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Binder v. Youngstown Ry. Co.

Supreme Court of Ohio
Apr 20, 1932
180 N.E. 899 (Ohio 1932)


No. 22954

Decided April 20, 1932.

Negligence — Charge to jury erroneous — Material fact assumed where evidence conflicting — Judgment for defendant not reversed for erroneous charge upon contributory negligence — General verdict returned, and defendant's negligence correctly submitted to jury.

1. An instruction to the jury is erroneous which assumes the existence of a material fact, affecting the issue of negligence or contributory negligence, as to which the evidence adduced is in conflict.

2. Where, in the trial of an action to recover damages for negligence, a general verdict was returned for the defendant, the record not disclosing upon which issue the verdict was based, and the record disclosing no error either in the presentation or submission of the issue of the defendant's negligence, the judgment rendered on such verdict will not be reversed for error in instructions having reference only to the issue of contributory negligence.

ERROR to the Court of Appeals of Mahoning county.

In this action instituted in the court of common pleas of Mahoning county, the plaintiff sought damages for injuries claimed to have been caused by the negligence of the defendant in the operation of one of its street cars. The allegations of the second amended petition are, in substance, that while in the act of crossing West Federal street in the city of Youngstown, from the southerly to the northerly side of said thoroughfare, a few feet east of the intersection of that street with the westerly side of Central Square, it became necessary for plaintiff to stop in what is commonly known as the "devil strip," between said tracks, in order to permit the passage of one of the defendant's cars being operated in a westerly direction on its west-bound track; that while so standing the defendant caused and permitted another of its street cars to be operated in an easterly direction on its east-bound track in a careless, negligent and unlawful manner toward plaintiff, placing him in a position of sudden peril and causing him to believe that he was in imminent danger, by reason whereof he attempted to go northerly across the west-bound track ahead of the west-bound street car, and was thereupon struck by that car and hurled beneath the wheels of the east-bound car, and thereby severely injured, which injuries are set forth in detail.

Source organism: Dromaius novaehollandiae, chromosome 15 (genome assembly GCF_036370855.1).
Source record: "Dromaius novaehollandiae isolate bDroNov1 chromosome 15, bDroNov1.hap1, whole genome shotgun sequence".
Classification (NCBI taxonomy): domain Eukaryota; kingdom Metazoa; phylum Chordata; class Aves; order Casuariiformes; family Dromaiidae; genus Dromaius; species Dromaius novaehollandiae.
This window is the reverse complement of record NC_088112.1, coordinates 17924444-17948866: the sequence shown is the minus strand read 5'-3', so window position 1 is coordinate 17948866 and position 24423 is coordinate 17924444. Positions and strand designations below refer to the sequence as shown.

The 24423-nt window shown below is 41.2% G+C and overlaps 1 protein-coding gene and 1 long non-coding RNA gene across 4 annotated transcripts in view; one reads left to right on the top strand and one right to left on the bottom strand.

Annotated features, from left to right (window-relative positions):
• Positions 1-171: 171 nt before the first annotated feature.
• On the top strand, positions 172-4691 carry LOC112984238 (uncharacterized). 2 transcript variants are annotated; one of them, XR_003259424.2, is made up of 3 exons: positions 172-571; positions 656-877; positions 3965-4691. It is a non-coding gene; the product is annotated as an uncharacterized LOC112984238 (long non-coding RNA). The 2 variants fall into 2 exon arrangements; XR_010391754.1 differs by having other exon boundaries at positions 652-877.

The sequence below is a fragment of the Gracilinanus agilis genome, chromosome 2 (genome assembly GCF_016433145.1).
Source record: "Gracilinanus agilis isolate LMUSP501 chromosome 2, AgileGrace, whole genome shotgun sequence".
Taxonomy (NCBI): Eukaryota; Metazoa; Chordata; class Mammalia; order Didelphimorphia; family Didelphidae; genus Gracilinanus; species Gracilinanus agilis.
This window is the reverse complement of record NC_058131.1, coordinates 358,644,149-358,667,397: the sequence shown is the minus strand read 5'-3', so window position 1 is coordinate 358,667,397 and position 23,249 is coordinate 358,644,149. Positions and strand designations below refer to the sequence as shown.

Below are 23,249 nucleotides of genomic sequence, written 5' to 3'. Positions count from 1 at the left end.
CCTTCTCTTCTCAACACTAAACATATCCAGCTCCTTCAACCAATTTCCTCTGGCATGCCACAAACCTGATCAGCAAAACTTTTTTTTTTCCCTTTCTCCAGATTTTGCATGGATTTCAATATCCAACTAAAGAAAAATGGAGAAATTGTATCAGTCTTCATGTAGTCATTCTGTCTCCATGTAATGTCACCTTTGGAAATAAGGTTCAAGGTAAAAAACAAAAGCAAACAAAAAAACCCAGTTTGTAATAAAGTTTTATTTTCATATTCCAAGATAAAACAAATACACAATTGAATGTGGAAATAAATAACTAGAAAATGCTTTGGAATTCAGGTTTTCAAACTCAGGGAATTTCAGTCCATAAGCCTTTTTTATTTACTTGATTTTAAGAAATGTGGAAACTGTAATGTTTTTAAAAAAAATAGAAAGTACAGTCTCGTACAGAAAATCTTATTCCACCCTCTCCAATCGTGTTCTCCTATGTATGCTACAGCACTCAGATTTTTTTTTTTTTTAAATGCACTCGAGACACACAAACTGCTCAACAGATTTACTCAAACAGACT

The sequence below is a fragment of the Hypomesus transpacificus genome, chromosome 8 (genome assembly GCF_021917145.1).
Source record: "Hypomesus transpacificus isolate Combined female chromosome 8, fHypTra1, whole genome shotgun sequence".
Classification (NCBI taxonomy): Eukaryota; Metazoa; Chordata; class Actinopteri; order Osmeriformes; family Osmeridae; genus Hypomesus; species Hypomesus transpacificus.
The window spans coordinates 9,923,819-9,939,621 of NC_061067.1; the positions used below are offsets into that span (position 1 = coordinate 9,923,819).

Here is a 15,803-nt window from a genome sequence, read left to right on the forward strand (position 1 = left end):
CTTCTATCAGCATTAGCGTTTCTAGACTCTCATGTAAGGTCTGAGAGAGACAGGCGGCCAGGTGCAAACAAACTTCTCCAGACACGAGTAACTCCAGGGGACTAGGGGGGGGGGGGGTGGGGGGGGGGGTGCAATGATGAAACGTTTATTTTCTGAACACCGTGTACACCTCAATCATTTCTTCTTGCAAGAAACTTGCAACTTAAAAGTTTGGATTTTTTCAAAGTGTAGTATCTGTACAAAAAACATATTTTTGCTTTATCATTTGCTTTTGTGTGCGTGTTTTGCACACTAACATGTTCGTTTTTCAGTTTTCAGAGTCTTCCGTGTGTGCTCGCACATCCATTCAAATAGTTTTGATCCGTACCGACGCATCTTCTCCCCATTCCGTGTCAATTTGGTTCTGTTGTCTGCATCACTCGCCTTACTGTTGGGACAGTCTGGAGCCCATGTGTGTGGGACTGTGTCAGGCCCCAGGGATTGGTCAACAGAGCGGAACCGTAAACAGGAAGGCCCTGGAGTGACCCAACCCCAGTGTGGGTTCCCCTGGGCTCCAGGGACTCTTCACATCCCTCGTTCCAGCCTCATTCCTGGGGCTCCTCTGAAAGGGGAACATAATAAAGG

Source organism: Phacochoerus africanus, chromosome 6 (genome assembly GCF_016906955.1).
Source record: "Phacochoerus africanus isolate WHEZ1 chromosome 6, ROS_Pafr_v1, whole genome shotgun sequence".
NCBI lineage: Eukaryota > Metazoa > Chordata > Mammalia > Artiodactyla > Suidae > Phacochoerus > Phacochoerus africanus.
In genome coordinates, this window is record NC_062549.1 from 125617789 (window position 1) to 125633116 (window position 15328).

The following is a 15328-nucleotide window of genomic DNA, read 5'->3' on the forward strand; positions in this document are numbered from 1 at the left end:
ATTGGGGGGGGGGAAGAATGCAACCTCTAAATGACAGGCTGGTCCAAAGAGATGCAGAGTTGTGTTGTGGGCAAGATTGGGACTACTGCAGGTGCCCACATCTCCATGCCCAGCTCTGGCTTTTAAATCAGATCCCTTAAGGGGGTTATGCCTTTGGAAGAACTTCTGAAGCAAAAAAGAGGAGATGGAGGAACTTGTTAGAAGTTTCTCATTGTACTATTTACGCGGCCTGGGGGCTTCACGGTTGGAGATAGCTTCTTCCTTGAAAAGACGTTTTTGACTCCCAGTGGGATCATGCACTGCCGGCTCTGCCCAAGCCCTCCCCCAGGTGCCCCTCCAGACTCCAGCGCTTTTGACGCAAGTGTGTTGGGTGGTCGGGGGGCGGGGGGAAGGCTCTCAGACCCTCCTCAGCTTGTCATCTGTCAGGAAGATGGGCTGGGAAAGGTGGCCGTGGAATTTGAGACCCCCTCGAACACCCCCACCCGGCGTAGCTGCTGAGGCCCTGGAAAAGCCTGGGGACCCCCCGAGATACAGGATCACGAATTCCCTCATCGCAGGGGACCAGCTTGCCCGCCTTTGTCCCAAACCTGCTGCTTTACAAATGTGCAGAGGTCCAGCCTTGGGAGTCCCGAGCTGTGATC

The charges of negligence may be summarized as follows: Speed; disregard of traffic light at the intersection; failure to give warning; failure to keep a proper lookout and reduce the speed on observing plaintiff's perilous position.

The defendant admitted that upon the date alleged plaintiff was involved in an accident, and that he sustained severe injuries by coming in contact with one of the defendant's cars, but denied all other allegations of the petition, and asserted that plaintiff's injuries were brought about solely as a result of his own failure to take any precautions for his own safety.

Upon the trial of the case the court gave the jury, before argument, the following special charges upon request of counsel for the defendant, which charges are referred to by counsel as Nos. 3, 5 and 6:

"3. It was the plaintiff's duty to exercise ordinary care in looking and listening for approaching cars before going upon the street car tracks, and if he failed to exercise ordinary care in such respect and such failure contributed directly and proximately in any degree in producing the accident and injury to plaintiff, he cannot recover in this case and your verdict must be for the defendant company."

" 5. Members of the jury, the court says to you that if you find by the greater weight of the evidence that the plaintiff, Rudolph C. Binder, failed to look for the approaching east-bound street car before crossing the street, or if you find that the plaintiff looked for said street car but failed to see it, or if you find that the plaintiff proceeded to cross Federal street in front of said street car after seeing it, all of which contributed directly and proximately to the accident, he is guilty of contributory negligence and cannot recover for the injuries sustained in said accident and your verdict must be in favor of the defendant, The Youngstown Municipal Railway Company."